How does a proud nation explain a disaster to itself?
America suffered a collective trauma when Islamist terrorists flew three planes into the World Trade Center and the Pentagon, and crashed a fourth in rural Pennsylvania. Stunned by the devastation of the attack, the United States initially found the meaning of Sept. 11 less in its relationship to the rest of the world than in the sacrifice of heroes. Fallen firefighters became American martyrs in, for instance, the stage play The Guys and its 2002 film adaptation.
Paul Greengrass' film United 93 extends the legend of United Airlines Flight 93, which is strongly believed to have crashed thanks to the resistance of its passengers, rather than reach its suspected target of the U.S. Capitol. Neil Young took the title of his tribute song "Let's Roll" from the words of passenger Todd M. Beamer before a group of commuters allegedly rushed the hijackers.
Forty-four passengers, crew and terrorists died when the 747 crashed outside Shanksville, Penn. With no survivors to interview, our knowledge of the events relies primarily on cell phone calls made during the flight. Any dramatization must be conjecture, so Greengrass -- in writing and directing United 93 -- faced the choice of either wild speculation or a bare-bones rendition of events. United 93 chooses the latter for a respectful and often powerful docudrama, yet one that, of necessity, keeps us at a distance to the men and women involved.
United 93 begins with four hijackers praying to Allah in a hotel room, then traveling to the Newark airport to meet the fateful flight. Greengrass' signature hand-held cameras and quick editing that marked The Bourne Supremacy cultivates a tense atmosphere, even though the details of air travel prove mundane. From our post-9/11 vantage point, we notice things like security checkpoints that don't require the removal of shoes, or distant glimpses of the World Trade Center, still standing for just a few more minutes.
For its first hour, United 93 proves to be less about a single flight but about the perspective from different civilian and military air traffic control centers. The first sign of things going awry comes from Boston, when American Airlines 11 does not respond and a controller suspects a hijacking. Shortly after the flight goes off the radar, someone at the Newark airport sees smoke billowing from the World Trade Center towers.
Where were you the morning of Sept. 11? United 93 will bring back your memories. One group of controllers emits a shocked gasp when they turn on CNN and see a crater in the side of a skyscraper, and later, others gasp with horror when they watch a plane crash into the second tower on live television. In these scenes, Greengrass casts numerous people as themselves, including Ben Sliney, an FAA national operations manager who emerges as the central character. It's crackingly exciting when Sliney and his fellow air traffic honchos across the country try to cut through red tape and figure out what's happening.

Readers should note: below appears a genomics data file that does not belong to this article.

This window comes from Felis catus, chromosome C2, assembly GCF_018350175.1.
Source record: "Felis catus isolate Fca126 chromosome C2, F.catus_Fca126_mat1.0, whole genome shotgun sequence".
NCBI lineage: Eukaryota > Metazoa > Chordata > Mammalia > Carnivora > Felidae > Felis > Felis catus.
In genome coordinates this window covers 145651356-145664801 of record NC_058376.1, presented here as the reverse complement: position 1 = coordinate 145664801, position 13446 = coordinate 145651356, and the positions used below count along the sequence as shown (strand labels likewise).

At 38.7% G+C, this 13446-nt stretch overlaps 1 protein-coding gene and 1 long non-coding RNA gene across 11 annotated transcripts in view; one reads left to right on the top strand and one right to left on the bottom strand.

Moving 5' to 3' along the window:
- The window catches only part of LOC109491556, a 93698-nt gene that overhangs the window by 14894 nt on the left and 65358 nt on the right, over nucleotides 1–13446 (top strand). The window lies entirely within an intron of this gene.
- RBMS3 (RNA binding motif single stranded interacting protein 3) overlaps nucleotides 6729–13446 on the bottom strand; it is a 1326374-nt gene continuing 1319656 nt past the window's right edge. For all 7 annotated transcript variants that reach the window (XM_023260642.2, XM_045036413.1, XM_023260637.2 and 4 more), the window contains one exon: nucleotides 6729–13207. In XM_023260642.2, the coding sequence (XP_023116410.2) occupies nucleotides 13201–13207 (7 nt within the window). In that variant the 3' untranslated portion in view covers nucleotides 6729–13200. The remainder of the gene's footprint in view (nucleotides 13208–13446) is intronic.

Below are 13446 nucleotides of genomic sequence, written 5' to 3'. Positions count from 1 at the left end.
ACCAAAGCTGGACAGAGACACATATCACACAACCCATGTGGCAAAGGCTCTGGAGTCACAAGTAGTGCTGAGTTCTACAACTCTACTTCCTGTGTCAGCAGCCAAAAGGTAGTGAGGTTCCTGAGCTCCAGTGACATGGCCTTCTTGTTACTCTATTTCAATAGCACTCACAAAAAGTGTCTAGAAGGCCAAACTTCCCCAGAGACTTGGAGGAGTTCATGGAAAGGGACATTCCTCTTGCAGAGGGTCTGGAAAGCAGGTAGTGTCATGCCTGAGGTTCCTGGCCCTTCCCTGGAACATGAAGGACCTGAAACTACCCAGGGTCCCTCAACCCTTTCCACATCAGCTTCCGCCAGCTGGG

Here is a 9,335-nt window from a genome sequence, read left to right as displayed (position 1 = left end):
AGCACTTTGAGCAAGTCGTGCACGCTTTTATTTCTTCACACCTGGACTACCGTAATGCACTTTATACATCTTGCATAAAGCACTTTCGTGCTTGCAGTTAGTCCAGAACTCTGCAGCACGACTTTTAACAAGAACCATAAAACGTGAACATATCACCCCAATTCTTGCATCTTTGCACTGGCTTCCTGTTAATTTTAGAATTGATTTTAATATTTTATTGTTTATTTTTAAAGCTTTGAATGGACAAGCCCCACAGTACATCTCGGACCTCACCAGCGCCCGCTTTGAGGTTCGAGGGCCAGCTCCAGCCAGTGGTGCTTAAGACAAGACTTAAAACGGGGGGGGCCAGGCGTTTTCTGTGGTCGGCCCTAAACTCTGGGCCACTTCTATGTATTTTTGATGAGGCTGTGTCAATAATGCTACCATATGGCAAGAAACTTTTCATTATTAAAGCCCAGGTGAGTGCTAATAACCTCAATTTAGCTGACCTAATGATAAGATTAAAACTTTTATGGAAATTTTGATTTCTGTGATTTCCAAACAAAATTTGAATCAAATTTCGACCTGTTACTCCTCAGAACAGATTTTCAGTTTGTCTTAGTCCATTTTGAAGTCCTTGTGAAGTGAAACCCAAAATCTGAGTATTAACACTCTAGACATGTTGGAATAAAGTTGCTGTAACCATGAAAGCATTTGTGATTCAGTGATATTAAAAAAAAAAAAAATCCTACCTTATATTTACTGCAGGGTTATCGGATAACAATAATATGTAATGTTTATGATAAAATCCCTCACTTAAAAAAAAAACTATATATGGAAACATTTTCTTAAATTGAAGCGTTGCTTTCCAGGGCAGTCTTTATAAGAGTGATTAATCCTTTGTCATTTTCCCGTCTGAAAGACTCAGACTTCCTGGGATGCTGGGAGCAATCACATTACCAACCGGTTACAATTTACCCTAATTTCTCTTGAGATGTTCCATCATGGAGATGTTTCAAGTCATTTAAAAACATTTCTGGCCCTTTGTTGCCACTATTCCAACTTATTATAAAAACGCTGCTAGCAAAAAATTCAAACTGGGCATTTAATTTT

On United 93, the terrorists make their move, kill the pilot and co-pilot and drive the passengers to the tail of the plane. Since the film is largely populated by unknowns and spends little time with any of them, we only know a few of them by face: the blond stewardess, the take-charge middle-aged guy, etc.
Greengrass could easily have taken an approach like the old Airport disaster movies and concocted minidramas about, say, a put-upon middle manager who finds inner courage, a bored married couple that renew love at verge of death, etc. It's a relief that Greengrass never stoops to such methods. When you hear "Let's roll," it's not an action movie catch-phrase, but just one line among others.
But had we heard, for instance, more of the cell phone conversations -- here captured only in short sentences -- we may have had a greater sense of the flight's passengers as individuals. United 93's heroes blur together as a group of terrorized Americans (most of whom happen to be white men) who strike back against vicious terrorists.
I don't have a problem with demonizing terrorists -- they are, after all, terrorists, but United 93 could be misinterpreted as a call to treat all Muslims with suspicion. United 93 may be easily misused for renewed jingoism: I read an online comment that said, "I am so happy that the Media has decided to remind us again why we are fighting the war in Iraq." (Never mind that Saddam Hussein had nothing to do with the 9/11 attacks.)
The film could contain a subtler interpretation, however. On the ground, we get a sense that communications aren't flowing the way they should, and that panic spreads more quickly than fact. Such scenes could provide a metaphor for the lack of cooperation and preparedness among, say, intelligence agencies before Sept. 11. When Air Force officers seek the authority to shoot down the hijacked planes, they repeatedly ask, "Where's the president?" Fairly or not, we mentally recall President Bush in a Florida classroom, listening to someone read aloud a book called The Pet Goat.
The final text before the closing credits explains Greengrass' emphasis on the Air Force's logistics. No military planes could have intercepted United 93, so the passenger revolt may have been the only thing that saved a Washington target. United 93 pays powerful homage to their heroism, but otherwise emerges as a kind of political Rorschach blot. Its meaning lies in the minds of the audiences that see it.
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